The disclosure further relates to a pharmaceutical composition which comprises (1) a bile acid, a bile acid derivative, a bile acid salt, or a bile acid conjugate with an amine, (2) water, (3) a pharmaceutical compound in a pharmaceutically appropriate amount, and (4) a sufficient quantity of an aqueous soluble starch conversion product and an aqueous soluble non-starch polysaccharide such that the bile acid, the pharmaceutical compound, and the carbohydrate remain in solution at any pH level within a selected pH range. According to one non-limiting embodiment of the disclosure, the pharmaceutical compound may be anti-stroke therapeutic molecule or mixture.

The disclosure further relates to solution dosage forms of bile acid compositions. These solution dosage forms may display improved bioavailability and/or absorbability and/or membrane permeability of a bile acid. These solution dosage forms may also display improved bioavailability and/or absorbability and/or membrane permeability of a pharmaceutical compound. In addition, the presence of bile acid may reduce or eliminate toxicity and/or side effect(s) of a pharmaceutical.

In some embodiments of the disclosure, a composition is provided which comprises (1) a bile acid, a bile acid derivative, a bile acid salt, or a bile acid conjugated with an amine, (2) water, and (3) a sufficient quantity of carbohydrate such that the bile acid component and the carbohydrate remain in solution at any pH within a selected pH range, wherein the carbohydrate is a combination of an aqueous soluble starch conversion product and an aqueous soluble non-starch polysaccharide. In embodiments containing both soluble non-starch polysaccharide and high molecular weight starch conversion product, the amounts of each are such that when combined together in the composition they are sufficient to allow a bile acid component, a high molecular weight starch conversion product, a soluble non-starch polysaccharide and a pharmaceutical compound, if any, to remain in solution at any pH within a selected pH range.

In some embodiments of the disclosure, a combination therapy composition is provided which may increase the intensity of response to or efficacy of a pharmaceutical. Such a composition may permit administration of lower dosages of a pharmaceutical compound, attack a disease complex at different points, affect elimination and/or alter absorption of a pharmaceutical compound. Compositions of the disclosure may, in some embodiments, lead to or contribute to a reduction in toxicity and/or side effects of a pharmaceutical.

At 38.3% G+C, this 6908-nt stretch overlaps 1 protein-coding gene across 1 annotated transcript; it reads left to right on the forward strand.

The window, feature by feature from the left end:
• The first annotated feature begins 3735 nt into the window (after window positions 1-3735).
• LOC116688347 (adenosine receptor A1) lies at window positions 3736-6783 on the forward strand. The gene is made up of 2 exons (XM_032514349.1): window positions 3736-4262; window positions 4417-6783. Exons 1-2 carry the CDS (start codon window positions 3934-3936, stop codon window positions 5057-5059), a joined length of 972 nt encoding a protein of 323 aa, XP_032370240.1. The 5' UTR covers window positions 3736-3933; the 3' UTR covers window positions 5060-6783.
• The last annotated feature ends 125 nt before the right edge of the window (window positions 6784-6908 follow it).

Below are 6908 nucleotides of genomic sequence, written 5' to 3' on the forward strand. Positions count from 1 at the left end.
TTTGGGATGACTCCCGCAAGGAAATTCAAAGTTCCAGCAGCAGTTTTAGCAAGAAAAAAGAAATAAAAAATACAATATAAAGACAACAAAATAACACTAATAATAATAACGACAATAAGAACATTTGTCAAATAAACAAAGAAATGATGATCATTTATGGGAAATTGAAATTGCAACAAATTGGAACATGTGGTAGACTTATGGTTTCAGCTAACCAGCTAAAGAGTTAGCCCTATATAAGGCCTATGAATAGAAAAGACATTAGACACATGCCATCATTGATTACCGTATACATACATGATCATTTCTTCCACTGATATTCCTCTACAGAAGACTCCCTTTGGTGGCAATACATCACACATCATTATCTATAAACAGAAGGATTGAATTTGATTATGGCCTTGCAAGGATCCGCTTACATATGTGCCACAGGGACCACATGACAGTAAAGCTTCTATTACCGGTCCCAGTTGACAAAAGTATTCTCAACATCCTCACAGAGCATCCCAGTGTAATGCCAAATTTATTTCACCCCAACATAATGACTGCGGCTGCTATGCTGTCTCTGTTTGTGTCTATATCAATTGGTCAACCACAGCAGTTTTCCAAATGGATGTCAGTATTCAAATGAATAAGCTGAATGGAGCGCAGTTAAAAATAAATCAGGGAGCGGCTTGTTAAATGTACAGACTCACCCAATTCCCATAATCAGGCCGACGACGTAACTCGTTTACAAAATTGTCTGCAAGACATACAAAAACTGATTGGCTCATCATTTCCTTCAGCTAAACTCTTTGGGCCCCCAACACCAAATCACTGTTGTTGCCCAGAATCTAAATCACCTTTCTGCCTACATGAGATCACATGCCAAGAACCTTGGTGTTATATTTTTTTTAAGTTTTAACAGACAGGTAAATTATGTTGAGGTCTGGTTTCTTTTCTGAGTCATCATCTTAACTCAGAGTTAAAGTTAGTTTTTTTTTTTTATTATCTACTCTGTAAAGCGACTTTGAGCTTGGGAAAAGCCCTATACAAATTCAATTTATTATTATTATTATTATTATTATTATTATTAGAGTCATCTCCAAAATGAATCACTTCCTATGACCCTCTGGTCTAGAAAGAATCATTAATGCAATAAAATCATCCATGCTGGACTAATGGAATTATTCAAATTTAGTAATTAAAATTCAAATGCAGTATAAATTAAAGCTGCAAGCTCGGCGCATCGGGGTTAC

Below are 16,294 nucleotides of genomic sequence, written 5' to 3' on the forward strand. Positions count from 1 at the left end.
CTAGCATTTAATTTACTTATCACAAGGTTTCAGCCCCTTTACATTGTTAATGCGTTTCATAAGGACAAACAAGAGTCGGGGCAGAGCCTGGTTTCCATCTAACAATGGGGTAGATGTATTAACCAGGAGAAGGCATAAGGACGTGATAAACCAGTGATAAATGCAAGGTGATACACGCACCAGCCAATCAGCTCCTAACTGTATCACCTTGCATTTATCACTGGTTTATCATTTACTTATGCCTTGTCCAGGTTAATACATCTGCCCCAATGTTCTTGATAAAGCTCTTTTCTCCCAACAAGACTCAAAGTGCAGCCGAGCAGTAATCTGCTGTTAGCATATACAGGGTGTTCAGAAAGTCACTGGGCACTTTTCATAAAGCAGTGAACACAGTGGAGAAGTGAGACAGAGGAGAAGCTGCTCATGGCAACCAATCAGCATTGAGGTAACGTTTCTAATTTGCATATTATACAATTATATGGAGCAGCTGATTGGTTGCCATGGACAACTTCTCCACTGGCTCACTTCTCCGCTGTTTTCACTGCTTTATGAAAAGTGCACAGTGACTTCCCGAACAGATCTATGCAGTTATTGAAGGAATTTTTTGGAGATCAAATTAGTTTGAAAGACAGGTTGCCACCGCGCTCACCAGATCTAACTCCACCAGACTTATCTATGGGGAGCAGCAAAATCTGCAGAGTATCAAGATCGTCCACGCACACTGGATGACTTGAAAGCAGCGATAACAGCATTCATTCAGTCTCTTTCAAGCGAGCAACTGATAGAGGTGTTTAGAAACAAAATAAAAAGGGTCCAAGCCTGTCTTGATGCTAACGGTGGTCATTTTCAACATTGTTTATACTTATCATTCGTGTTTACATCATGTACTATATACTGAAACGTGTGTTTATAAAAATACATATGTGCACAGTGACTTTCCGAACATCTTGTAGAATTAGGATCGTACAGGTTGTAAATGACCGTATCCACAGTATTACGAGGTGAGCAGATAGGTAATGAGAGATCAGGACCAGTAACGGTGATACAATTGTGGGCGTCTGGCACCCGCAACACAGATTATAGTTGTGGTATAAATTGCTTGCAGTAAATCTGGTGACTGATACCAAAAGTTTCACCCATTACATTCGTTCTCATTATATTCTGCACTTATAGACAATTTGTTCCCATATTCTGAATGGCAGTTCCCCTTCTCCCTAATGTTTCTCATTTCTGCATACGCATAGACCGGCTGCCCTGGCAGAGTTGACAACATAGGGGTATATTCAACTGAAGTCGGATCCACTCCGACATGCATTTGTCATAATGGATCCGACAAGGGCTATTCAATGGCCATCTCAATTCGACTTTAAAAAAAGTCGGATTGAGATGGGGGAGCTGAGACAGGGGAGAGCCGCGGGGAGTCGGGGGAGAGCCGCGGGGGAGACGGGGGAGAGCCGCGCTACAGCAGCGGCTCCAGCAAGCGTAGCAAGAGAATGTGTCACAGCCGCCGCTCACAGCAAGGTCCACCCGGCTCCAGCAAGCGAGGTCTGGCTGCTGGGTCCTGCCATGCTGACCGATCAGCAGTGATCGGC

In some embodiments, the present disclosure relates to methods of reducing infarction volume of an ischemic stroke in a subject having or at risk of having an ischemic stroke. Such methods may include administering to the subject a composition comprising (a) a bile acid material selected from the group consisting of a bile acid, an aqueous soluble derivative of a bile acid, a bile acid salt, and a bile acid conjugated with an amine by an amide linkage; (b) a carbohydrate selected from the group consisting of an aqueous soluble starch conversion product or an aqueous soluble non-starch polysaccharide; and (c) water, wherein the bile acid material and the carbohydrate both remain in solution for all pH values of the solution within a selected range of pH values and wherein infarction volume is reduced.

The present disclosure, in some embodiments, relates to methods of enhancing functional recovery in a subject having or at risk of having an ischemic stroke. According to some embodiments, functional recovery may include, without limitation, any restoration of any neurological, cognitive, sensory, and/or motor function. Such methods may include administering to the subject a composition comprising (a) a bile acid material selected from the group consisting of a bile acid, an aqueous soluble derivative of a bile acid, a bile acid salt, and a bile acid conjugated with an amine by an amide linkage; (b) a carbohydrate selected from the group consisting of an aqueous soluble starch conversion product or an aqueous soluble non-starch polysaccharide; and (c) water, wherein the bile acid material and the carbohydrate both remain in solution for all pH values of the solution within a selected range of pH values and wherein functional recovery is improved.